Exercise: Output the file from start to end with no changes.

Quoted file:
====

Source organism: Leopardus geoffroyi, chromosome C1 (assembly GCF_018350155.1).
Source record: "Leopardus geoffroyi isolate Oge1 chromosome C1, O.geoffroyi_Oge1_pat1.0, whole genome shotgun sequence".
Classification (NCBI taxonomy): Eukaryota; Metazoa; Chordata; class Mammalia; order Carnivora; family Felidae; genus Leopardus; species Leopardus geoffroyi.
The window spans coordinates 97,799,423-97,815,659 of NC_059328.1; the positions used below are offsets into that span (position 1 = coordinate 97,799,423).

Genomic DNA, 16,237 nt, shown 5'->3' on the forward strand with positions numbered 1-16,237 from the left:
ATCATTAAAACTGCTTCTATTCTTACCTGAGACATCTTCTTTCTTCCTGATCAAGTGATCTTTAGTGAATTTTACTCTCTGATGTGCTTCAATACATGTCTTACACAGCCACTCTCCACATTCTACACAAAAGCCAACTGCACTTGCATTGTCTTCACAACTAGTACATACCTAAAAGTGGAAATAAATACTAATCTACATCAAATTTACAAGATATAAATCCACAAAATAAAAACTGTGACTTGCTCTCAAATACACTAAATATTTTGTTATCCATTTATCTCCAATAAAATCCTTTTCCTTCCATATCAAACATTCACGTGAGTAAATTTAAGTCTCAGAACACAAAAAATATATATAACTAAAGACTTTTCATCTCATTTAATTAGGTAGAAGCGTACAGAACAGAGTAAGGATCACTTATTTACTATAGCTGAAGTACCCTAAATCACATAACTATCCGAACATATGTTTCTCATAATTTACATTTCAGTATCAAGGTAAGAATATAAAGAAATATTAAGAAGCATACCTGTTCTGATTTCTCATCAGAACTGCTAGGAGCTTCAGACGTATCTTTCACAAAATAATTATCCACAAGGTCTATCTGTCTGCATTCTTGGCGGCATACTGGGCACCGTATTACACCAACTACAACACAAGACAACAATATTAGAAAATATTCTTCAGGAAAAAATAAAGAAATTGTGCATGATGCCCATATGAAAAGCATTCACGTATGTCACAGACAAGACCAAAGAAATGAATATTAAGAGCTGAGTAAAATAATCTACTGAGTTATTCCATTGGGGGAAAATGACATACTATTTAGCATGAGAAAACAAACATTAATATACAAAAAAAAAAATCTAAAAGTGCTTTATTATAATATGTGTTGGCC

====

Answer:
Source organism: Leopardus geoffroyi, chromosome C1 (assembly GCF_018350155.1).
Source record: "Leopardus geoffroyi isolate Oge1 chromosome C1, O.geoffroyi_Oge1_pat1.0, whole genome shotgun sequence".
Classification (NCBI taxonomy): Eukaryota; Metazoa; Chordata; class Mammalia; order Carnivora; family Felidae; genus Leopardus; species Leopardus geoffroyi.
The window spans coordinates 97,799,423-97,815,659 of NC_059328.1; the positions used below are offsets into that span (position 1 = coordinate 97,799,423).

Genomic DNA, 16,237 nt, shown 5'->3' on the forward strand with positions numbered 1-16,237 from the left:
ATCATTAAAACTGCTTCTATTCTTACCTGAGACATCTTCTTTCTTCCTGATCAAGTGATCTTTAGTGAATTTTACTCTCTGATGTGCTTCAATACATGTCTTACACAGCCACTCTCCACATTCTACACAAAAGCCAACTGCACTTGCATTGTCTTCACAACTAGTACATACCTAAAAGTGGAAATAAATACTAATCTACATCAAATTTACAAGATATAAATCCACAAAATAAAAACTGTGACTTGCTCTCAAATACACTAAATATTTTGTTATCCATTTATCTCCAATAAAATCCTTTTCCTTCCATATCAAACATTCACGTGAGTAAATTTAAGTCTCAGAACACAAAAAATATATATAACTAAAGACTTTTCATCTCATTTAATTAGGTAGAAGCGTACAGAACAGAGTAAGGATCACTTATTTACTATAGCTGAAGTACCCTAAATCACATAACTATCCGAACATATGTTTCTCATAATTTACATTTCAGTATCAAGGTAAGAATATAAAGAAATATTAAGAAGCATACCTGTTCTGATTTCTCATCAGAACTGCTAGGAGCTTCAGACGTATCTTTCACAAAATAATTATCCACAAGGTCTATCTGTCTGCATTCTTGGCGGCATACTGGGCACCGTATTACACCAACTACAACACAAGACAACAATATTAGAAAATATTCTTCAGGAAAAAATAAAGAAATTGTGCATGATGCCCATATGAAAAGCATTCACGTATGTCACAGACAAGACCAAAGAAATGAATATTAAGAGCTGAGTAAAATAATCTACTGAGTTATTCCATTGGGGGAAAATGACATACTATTTAGCATGAGAAAACAAACATTAATATACAAAAAAAAAAATCTAAAAGTGCTTTATTATAATATGTGTTGGCC